“Hello and welcome to our One Happy Island! I have been following your adventure and always wondered if you were to venture to Aruba, and here you are! Love to meet you in person and hear all about your travels. “
This was the most unexpected and wonderful message we received just a couple of days after we landed in Aruba, and it led to some awesome adventures and a great friendship.
The first place this guys (a family from Europe who now live in Aruba) took us was Taste of Belgium, a restaurant located in the Palm Beach Plaza Mall. Great style, food and service.
After coffee and hot apple pie with vanilla ice cream, we piled up in their jeep and went to check out couple of Aruba’s most popular tourist attractions: California Lighthouse and Alto Vista Chapel.
After a short drive on a narrow road surrounded by sand dunes and spiky Divi Divi trees all twisted and bent from the tradewinds, stretching branches to the southwest, we got to the northwest tip of Aruba where the island’s most famous landmark rises.
California Lighthouse is a 30-meter lighthouse built in 1916 near Arashi Beach. It was named after the steamship California that wrecked near the shores in September 23, 1891.
The Arashi Beach itself is a popular snorkeling destination away from the big hotels and crowds attracting locals and tourists with its rock formations and underwater life.
The Arashi Beach is a participant in the Aruba Reef Care Project to clean up reefs, shallow waters and public beaches. Arashi is Blue Flag certified, part of a program to promote green behavior and increase eco-awareness on the island.
Further down the winding dusty road with a string of crosses all along one side we got to a small chapel built on a hill overlooking the sea amidst a forest of cacti which cover most of this hot dry flat island. From this small hill we could see not only the Caribbean sea but the entire island stretching to the south.
Alto Vista Chapel was built in 1750 by Domingo Silvestre, a Venezuelan missionary, and rebuilt in 1952. It is also known as “Pilgrims Church”. Here started the conversion of Aruban Indians to Christianity.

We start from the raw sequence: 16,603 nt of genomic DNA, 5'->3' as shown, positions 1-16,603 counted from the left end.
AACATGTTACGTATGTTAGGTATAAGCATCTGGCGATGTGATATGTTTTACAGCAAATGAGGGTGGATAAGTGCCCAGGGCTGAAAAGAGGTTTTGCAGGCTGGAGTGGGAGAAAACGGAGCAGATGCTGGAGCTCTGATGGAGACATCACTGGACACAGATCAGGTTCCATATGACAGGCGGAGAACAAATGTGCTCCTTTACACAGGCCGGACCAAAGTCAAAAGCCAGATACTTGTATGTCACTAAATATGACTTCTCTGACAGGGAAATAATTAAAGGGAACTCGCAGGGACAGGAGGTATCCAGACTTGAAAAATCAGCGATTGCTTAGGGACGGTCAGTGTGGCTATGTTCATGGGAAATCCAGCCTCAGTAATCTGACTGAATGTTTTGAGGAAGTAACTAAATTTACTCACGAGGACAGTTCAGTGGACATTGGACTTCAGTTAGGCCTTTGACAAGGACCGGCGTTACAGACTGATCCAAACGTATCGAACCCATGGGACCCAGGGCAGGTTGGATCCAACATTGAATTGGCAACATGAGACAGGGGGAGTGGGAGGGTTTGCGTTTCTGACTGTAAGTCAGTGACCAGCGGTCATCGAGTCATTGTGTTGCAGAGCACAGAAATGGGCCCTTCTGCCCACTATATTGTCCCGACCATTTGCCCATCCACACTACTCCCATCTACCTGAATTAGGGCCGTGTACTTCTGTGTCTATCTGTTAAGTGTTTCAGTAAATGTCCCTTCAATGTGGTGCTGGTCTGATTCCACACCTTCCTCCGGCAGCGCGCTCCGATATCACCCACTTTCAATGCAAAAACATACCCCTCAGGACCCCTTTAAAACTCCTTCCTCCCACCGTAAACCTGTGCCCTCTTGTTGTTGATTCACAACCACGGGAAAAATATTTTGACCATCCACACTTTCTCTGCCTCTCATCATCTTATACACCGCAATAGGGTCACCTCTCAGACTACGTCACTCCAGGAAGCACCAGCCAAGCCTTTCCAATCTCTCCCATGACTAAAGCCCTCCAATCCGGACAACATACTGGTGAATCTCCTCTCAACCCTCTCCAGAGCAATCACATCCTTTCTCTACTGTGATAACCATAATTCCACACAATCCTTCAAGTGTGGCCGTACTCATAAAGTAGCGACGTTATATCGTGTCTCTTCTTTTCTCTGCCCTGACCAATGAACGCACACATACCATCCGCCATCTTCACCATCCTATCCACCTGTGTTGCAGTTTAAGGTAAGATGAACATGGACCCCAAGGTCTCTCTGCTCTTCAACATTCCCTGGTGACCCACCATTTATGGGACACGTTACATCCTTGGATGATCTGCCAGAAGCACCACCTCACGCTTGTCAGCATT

Behind the chapel we found an intricate labyrinth which didn’t seem very complicated but it took us a long time to get to its center without cheating… A long time under the burning desert sun.
On the way back we made a few stops just to look at the sea and shores which on the north side of the island, the harsh, unprotected by the relentless tradewinds shores, looks wild and unforgiving. Swimming here is forbidden by law.
We didn’t even think about swimming here, nor sailing… It’s one of those awesome places of power where nature just wants to be left alone. Respect.
The same afternoon our new friends picked us up from Palm Beach near where Fata Morgana was anchored (us and a huge bag with dirty laundry), and took us to their home for a “washing party”. While our clothed, towels and bed sheets were miraculously being washed and dried in a real big washing machine and drier, we shared stories, drinks and nice dinner- BBQ and the tastiest butter potatoes with mozzarella cheese, and crème brule for dessert. The kids played in the sun-heated swimming pool.
Not many land-based people truly understand the needs and daily problems of the cruising liveabord family (laundry and land transportation mostly). But these guys knew. They gave us a tour of Aruba, and insisted to help us do our washing and grocery shopping. Our gratitude cannot be expressed with words. The hospitality, generosity and kindness of these people whom we had just met the same morning are immense.
When we got home that day Maya couldn’t believe that all those things happened in just one day. She kept asking: “Did we really just meet them this morning?” It felt like we knew them for much longer time.